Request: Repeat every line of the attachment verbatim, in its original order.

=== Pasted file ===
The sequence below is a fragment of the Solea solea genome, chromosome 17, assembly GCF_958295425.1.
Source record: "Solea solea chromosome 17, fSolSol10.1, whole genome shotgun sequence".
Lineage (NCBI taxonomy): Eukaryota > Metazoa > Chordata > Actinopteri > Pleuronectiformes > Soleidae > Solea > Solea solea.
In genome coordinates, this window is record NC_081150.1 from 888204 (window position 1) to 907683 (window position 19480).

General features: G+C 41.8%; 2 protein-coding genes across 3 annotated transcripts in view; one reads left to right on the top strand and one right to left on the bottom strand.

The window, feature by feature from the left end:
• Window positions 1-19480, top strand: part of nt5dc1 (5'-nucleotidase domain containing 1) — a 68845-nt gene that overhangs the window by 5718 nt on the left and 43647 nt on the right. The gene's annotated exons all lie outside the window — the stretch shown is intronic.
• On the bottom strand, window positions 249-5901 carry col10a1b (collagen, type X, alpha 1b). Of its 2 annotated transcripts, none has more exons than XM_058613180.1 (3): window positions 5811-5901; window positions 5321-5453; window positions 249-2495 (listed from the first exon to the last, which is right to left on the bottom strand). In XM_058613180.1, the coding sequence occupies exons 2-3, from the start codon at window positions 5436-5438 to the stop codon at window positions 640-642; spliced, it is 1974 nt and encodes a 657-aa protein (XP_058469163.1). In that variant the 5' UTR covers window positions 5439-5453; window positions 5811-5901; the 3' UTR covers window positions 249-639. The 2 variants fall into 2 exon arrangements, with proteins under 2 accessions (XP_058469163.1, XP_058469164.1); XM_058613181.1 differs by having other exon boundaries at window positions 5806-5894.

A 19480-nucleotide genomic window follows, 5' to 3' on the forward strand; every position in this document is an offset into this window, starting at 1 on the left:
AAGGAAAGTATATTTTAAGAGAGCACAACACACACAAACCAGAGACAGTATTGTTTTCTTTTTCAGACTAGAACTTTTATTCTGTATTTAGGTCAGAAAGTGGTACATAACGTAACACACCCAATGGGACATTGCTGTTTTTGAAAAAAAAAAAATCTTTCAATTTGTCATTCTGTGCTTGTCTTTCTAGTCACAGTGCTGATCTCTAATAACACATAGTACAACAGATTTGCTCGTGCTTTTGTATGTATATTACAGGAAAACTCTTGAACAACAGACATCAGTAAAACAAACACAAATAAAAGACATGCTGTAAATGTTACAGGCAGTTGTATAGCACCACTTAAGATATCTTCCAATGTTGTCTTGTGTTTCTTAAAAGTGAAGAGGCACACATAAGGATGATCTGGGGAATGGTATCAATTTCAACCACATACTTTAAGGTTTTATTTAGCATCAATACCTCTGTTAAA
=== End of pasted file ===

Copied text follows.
The sequence below is a fragment of the Solea solea genome, chromosome 17, assembly GCF_958295425.1.
Source record: "Solea solea chromosome 17, fSolSol10.1, whole genome shotgun sequence".
Lineage (NCBI taxonomy): Eukaryota > Metazoa > Chordata > Actinopteri > Pleuronectiformes > Soleidae > Solea > Solea solea.
In genome coordinates, this window is record NC_081150.1 from 888204 (window position 1) to 907683 (window position 19480).

General features: G+C 41.8%; 2 protein-coding genes across 3 annotated transcripts in view; one reads left to right on the top strand and one right to left on the bottom strand.

The window, feature by feature from the left end:
• Window positions 1-19480, top strand: part of nt5dc1 (5'-nucleotidase domain containing 1) — a 68845-nt gene that overhangs the window by 5718 nt on the left and 43647 nt on the right. The gene's annotated exons all lie outside the window — the stretch shown is intronic.
• On the bottom strand, window positions 249-5901 carry col10a1b (collagen, type X, alpha 1b). Of its 2 annotated transcripts, none has more exons than XM_058613180.1 (3): window positions 5811-5901; window positions 5321-5453; window positions 249-2495 (listed from the first exon to the last, which is right to left on the bottom strand). In XM_058613180.1, the coding sequence occupies exons 2-3, from the start codon at window positions 5436-5438 to the stop codon at window positions 640-642; spliced, it is 1974 nt and encodes a 657-aa protein (XP_058469163.1). In that variant the 5' UTR covers window positions 5439-5453; window positions 5811-5901; the 3' UTR covers window positions 249-639. The 2 variants fall into 2 exon arrangements, with proteins under 2 accessions (XP_058469163.1, XP_058469164.1); XM_058613181.1 differs by having other exon boundaries at window positions 5806-5894.

A 19480-nucleotide genomic window follows, 5' to 3' on the forward strand; every position in this document is an offset into this window, starting at 1 on the left:
AAGGAAAGTATATTTTAAGAGAGCACAACACACACAAACCAGAGACAGTATTGTTTTCTTTTTCAGACTAGAACTTTTATTCTGTATTTAGGTCAGAAAGTGGTACATAACGTAACACACCCAATGGGACATTGCTGTTTTTGAAAAAAAAAAAATCTTTCAATTTGTCATTCTGTGCTTGTCTTTCTAGTCACAGTGCTGATCTCTAATAACACATAGTACAACAGATTTGCTCGTGCTTTTGTATGTATATTACAGGAAAACTCTTGAACAACAGACATCAGTAAAACAAACACAAATAAAAGACATGCTGTAAATGTTACAGGCAGTTGTATAGCACCACTTAAGATATCTTCCAATGTTGTCTTGTGTTTCTTAAAAGTGAAGAGGCACACATAAGGATGATCTGGGGAATGGTATCAATTTCAACCACATACTTTAAGGTTTTATTTAGCATCAATACCTCTGTTAAA